The week ahead features something we haven’t seen in a little while: legitimate rain chances across the metro area, thanks to a couple cold fronts poised to affect the area throughout the week.
Monday begins with another foggy start, with the potential for dense fog certainly in play across much of the area to start the day. Be ready to slow down and use low beams during the morning commute. Temperatures will then rise into the mid-70s despite predominant cloud cover.
Temperatures take a tumble Tuesday as a cold front backdoors into the area, allowing high pressure to wedge down from the north. A few showers can’t be ruled out as southwest winds aloft overrun the wedge, causing lift, clouds, and some precipitation. The better shot of rain is on Wednesday as some upper-level help arrives to improve forcing for ascent and helps to shove another cold front offshore. Thursday looks to be the coolest day of the set as another high pressure wedge looks to take hold, keeping partly to mostly cloudy skies in place with temperatures struggling to reach 60°. We warm back into the 70s on Friday as we head into the weekend with slight shower chances at times.
We’ll also need to continue to monitor morning high tides for the first part of the week for minor tidal flooding thanks to the recent new moon at perigee. Right now, it looks like the 9:21am high tide on Monday could top out between 7.1-7.3′, which would produce some flooding near Gadsden Creek and perhaps even into the City Market. Tuesday and Wednesday mornings could also see minor flooding episodes. Keep an ear out for Coastal Flood Advisories from the National Weather Service.
After a foggy start, the temperature forecast could be a bit tricky on Sunday as we see how entrenched a wedge of high pressure from the north can get across the area. If the wedge can build in and hold up (additional cloud cover would help), temperatures may not get out of the 60s. If the wedge comes out on the weaker side and erodes a bit, there’s a chance we may once again reach the low to mid-70s in spots. Recent model guidance has trended back warmer from earlier today, but the wedge can sometimes be stronger than what guidance will depict. The good news is that the forecast remains rain-free regardless. Just be ready to make quick wardrobe adjustments if needed.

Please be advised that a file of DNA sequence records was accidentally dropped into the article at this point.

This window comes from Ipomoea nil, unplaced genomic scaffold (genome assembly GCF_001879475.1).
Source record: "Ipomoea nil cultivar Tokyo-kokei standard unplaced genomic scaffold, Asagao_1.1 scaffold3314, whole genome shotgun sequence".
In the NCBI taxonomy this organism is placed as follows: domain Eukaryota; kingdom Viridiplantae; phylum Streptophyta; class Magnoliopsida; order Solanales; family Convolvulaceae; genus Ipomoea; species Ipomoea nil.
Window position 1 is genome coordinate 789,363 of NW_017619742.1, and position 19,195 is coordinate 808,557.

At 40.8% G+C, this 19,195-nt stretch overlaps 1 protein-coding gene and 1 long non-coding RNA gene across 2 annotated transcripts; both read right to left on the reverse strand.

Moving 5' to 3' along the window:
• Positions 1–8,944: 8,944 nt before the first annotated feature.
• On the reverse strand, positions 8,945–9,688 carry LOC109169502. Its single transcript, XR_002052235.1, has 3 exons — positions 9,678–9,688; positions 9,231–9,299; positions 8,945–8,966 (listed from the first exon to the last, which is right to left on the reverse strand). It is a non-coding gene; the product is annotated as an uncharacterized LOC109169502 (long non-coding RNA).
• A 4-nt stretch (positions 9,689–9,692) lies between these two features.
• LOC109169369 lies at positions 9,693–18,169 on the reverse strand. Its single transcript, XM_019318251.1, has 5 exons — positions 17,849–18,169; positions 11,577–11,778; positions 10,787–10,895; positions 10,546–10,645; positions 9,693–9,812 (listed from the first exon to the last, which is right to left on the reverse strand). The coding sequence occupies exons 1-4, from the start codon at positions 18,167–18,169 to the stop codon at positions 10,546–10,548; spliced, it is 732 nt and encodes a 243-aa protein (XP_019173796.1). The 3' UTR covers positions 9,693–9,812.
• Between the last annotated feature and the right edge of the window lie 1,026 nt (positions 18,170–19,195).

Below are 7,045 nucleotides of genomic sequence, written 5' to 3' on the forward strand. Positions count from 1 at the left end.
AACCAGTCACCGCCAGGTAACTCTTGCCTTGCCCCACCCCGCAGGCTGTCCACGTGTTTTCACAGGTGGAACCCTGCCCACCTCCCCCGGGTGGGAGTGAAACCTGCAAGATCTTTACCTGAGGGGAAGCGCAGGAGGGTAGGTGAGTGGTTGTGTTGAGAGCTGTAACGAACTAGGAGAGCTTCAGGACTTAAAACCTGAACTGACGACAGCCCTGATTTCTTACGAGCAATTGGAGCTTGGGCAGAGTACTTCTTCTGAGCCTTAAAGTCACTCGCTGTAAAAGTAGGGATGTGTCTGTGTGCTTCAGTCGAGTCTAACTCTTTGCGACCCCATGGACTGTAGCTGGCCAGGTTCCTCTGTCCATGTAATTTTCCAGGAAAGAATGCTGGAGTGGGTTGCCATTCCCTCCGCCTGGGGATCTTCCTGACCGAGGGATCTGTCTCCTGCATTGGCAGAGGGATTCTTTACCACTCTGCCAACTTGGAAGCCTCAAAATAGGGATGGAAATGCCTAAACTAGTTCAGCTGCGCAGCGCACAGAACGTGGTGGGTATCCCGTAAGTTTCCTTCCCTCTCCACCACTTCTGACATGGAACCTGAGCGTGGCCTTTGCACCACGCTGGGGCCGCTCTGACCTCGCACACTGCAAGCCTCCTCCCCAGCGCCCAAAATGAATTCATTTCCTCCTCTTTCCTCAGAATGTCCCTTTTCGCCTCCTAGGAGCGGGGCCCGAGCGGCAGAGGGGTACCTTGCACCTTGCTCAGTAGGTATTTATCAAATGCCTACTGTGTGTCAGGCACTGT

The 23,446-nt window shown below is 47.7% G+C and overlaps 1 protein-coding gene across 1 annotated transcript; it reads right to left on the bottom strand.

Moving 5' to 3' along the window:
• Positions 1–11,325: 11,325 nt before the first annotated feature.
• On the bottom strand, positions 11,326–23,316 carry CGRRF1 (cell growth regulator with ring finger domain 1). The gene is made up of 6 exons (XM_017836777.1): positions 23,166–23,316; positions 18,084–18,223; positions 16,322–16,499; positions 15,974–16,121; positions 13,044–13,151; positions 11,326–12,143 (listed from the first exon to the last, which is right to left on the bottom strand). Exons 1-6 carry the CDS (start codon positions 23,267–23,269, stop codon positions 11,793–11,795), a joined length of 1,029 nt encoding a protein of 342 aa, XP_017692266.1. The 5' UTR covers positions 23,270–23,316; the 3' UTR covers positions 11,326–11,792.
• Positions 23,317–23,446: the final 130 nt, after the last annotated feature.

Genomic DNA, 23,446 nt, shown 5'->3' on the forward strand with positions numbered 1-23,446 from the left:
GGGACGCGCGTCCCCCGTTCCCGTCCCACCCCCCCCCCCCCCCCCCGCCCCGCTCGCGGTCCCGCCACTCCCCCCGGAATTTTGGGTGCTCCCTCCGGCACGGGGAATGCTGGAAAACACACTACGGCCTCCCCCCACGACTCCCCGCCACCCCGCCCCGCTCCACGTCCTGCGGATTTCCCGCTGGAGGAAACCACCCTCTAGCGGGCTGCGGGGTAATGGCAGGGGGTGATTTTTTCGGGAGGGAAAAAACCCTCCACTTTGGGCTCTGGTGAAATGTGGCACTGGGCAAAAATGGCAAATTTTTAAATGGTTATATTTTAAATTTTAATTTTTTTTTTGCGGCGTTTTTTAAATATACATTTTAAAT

There will once again be a risk for shallow coastal flooding around the 8:26 AM high tide. Water levels should reach 7.3-7.5′ in the harbor, perhaps on the higher end of this depending on the extent and strength of northeasterly winds. Be ready for a few road closures in downtown Charleston tomorrow morning, but widespread problems are currently not expected.
High pressure remains in control of our weather over the weekend, keeping partly cloudy skies in place and unseasonably warm temperatures in tow. We look to return to the mid-70s Saturday after starting out around 50°, weather that is more reminiscent of October than December. We keep this in place on Sunday, with highs perhaps coming in a couple degrees cooler as a cold front gets nearby (but not through the area, it looks like).
The only weather worry will be the risk for minor coastal flooding with the morning high tides on Saturday, Sunday, and possibly into Monday as the new moon at perigee brings us another round of king tides. High tide on Saturday morning arrives around 7:32am and on Sunday at 8:26am. Minor flooding can close a few roads around downtown Charleston, particularly near the Citadel and the City Market, but these disruptions should be easy to bypass. (It’ll be nothing like what we saw around this time last month, that’s for sure!) Keep an ear out for Coastal Flood Advisories from the National Weather Service and avoid roads covered in salt water as that’s nasty for your car.
Mostly sunny skies and unseasonably warm temperatures will reign once again today as we remain under the influence of high pressure centered over the Gulf. Westerly winds with a touch of a downslope component will help temperatures warm some 8-10° above normal for early December. Warm weather fans, rejoice! Cool weather fans…I’m sorry.
We hit 70° at the airport today for the first time since November 21, when we topped out at 75°. We’ll head north of 70° again on Thursday after starting the day in the low 40s in the metro (upper 30s further inland). Looks like we’ll top out in the low-to-mid 70s in the afternoon, with slightly cooler air at the immediate coast keeping temperatures in the upper 60s at the beaches. All in all, a fairly stellar December day (for our warm weather fans, anyway).
The 70s could continue all the way through next Monday before another frontal passage knocks temperatures back into the low 60s on Tuesday. Overall, the Climate Prediction Center outlook favors warmer-than-normal temperatures over the next couple weeks after what was a rather chilly November, tying 1940 for ninth-coolest November on record at the airport climate site with an average temperature of 54.1°. (Records began at the airport climate site in March of 1937.)
Meteorological winter begins tomorrow, running from December 1 through February 28, 2022. It sure won’t feel like it, though: temperatures will warm to near 70° on Wednesday, and then peek into the low to mid-70s on Thursday and Friday. We’ll have some cloud cover associated with a weak disturbance aloft Wednesday, but other than that, expect quite a bit of sunshine over the next few days.